In My View with David Kelly: Even the best things can come to an end
In light of all the recent articles on loneliness and isolation and the 'it's okay to not be okay' social media posts, I'd like to note some males, who find it hard to talk about their feelings '“ mainly because they have nobody to share with '“ can often find themselves in situations where they internalise their feelings and are unable to verbalise internal torment.
Lots of men hide their emotion, as they have not been shown how to display affection and talk about their feelings, as opposed to women, who often have peer or general layers of support through Facebook or other “you okay, hun?” social media platforms.
Men don’t talk about their feelings, never mind use analytical processes to gauge whether depression may be lurking around the corners.
Perhaps if we were educated in emotional literacy from a young age, it wouldn’t get to the desperate point some men reach before getting to breaking point, causing irreparable damage to existing and previous relationships.
People move on. It’s only natural that, when two people split, inevitably one will move onto pastures new before the other – sometimes too quick for the other’s comfort. However, if it happens that you aren’t the first to find love again, do not fear.
The worst thing you can do is leap from one destructive episode to the next. It’s fine to have some time, reflect and get your emotions in check. If it happens, it happens, and it’s absolutely fine if it doesn’t.
If it does happen that you take to Tinder and other dating apps, if only for self-esteem and to see if you’ve still got it, don’t be too hard on yourself if it isn’t all it’s cracked up to be.
Learn to be a better friend to yourself and ask yourself what it is you actually want from a partner. Is companionship enough or is intimacy and a shared future what you need in a partner? Then there’s the children. If you must remain in contact because of children, or other shared obligations such as mortgage or business, know that there is a distinct difference between being friendly and being friends.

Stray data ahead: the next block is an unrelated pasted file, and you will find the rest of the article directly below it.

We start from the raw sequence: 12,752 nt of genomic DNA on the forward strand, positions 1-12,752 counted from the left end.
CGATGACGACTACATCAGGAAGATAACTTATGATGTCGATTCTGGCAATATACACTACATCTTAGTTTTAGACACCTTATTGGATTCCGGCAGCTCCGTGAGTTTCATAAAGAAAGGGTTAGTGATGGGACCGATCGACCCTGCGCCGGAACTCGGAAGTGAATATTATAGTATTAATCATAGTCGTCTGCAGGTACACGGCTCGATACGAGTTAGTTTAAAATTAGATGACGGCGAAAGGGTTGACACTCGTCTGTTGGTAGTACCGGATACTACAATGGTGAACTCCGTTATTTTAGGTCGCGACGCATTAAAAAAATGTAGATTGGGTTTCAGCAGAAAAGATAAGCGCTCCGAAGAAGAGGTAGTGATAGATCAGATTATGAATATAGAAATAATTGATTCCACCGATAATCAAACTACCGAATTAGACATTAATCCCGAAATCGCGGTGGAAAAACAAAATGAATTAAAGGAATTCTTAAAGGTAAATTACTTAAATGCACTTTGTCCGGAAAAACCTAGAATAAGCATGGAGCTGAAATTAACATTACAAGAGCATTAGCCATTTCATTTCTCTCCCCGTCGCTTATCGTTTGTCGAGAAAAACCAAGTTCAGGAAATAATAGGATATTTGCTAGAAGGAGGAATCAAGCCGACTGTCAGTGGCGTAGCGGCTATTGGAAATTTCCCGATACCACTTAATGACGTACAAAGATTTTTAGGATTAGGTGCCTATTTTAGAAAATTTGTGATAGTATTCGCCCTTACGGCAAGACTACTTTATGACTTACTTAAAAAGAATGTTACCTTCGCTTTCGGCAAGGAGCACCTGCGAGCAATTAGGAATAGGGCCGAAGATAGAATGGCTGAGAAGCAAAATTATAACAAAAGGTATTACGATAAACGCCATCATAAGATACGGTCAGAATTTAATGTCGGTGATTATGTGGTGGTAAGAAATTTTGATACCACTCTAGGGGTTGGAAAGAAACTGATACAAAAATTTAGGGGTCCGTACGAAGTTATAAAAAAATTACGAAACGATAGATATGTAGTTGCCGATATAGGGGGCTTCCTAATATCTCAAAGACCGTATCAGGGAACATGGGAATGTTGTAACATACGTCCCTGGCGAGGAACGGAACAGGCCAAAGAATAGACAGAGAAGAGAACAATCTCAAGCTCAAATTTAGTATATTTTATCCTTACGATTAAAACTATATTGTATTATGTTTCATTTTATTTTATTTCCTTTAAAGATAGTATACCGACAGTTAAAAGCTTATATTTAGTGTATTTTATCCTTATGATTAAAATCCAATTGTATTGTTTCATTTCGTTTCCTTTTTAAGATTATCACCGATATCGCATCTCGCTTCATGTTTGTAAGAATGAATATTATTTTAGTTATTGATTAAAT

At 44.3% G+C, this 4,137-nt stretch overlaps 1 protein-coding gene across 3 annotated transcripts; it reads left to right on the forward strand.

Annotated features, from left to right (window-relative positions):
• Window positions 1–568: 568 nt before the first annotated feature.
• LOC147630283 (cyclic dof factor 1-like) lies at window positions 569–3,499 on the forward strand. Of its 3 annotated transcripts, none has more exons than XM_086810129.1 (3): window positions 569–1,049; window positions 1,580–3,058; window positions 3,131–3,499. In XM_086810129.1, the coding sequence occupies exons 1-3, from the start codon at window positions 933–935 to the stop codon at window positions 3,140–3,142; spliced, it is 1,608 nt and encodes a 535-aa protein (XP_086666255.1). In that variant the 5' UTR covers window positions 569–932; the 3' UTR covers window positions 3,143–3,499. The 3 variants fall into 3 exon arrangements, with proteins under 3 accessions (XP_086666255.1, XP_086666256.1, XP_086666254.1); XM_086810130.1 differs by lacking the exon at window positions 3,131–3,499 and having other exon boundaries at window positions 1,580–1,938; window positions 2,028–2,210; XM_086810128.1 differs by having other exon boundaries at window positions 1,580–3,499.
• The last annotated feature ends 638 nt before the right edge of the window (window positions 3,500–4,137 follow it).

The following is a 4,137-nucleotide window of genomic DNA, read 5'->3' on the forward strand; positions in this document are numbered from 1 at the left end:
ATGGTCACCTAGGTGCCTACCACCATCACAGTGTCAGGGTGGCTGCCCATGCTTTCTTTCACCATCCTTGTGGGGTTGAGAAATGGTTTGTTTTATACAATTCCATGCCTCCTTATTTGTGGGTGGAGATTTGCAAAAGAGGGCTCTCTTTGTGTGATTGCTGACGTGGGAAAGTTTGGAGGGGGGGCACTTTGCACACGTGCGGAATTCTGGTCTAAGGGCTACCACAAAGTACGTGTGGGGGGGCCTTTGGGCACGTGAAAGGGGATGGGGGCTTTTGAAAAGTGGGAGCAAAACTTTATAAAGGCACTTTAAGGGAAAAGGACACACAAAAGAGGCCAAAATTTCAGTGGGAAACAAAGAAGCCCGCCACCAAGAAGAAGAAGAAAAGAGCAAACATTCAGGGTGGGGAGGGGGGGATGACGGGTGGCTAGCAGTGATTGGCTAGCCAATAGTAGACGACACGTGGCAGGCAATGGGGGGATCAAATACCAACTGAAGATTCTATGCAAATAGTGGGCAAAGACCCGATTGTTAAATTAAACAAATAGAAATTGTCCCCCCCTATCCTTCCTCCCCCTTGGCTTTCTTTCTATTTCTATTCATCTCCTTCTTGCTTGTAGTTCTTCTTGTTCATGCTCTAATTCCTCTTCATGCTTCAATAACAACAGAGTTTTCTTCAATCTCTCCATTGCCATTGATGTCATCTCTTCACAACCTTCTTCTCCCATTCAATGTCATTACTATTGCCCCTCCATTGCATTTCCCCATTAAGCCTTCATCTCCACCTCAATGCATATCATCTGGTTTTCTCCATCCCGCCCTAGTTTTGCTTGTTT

True friendship means two people care about each other’s well being and have one another’s best interests at heart.
By the time many relationships end it is often in question whether both parties can genuinely provide this kind of care and support for one another.
The expectation that someone who didn’t treat you well will be capable of being a true friend afterwards can set you up to continue to be hurt.
But choosing to be friendly means you can, without expectations, acknowledge the love you shared an honour, treating the other person with kindness and respect.
If we think of it as a “loving uncoupling” as opposed to the end of the world, even if you feel wave after wave of heartache and despair. They say time is a great healer and, of course, it is.
January is the ideal time for new starts but make sure you have had a good look at why your time with one person ran its course and know that even the best of things come to an end.
Only then can we grow and learn and not make the same mistakes again.
David Kelly is a Leeds social work personal advisor.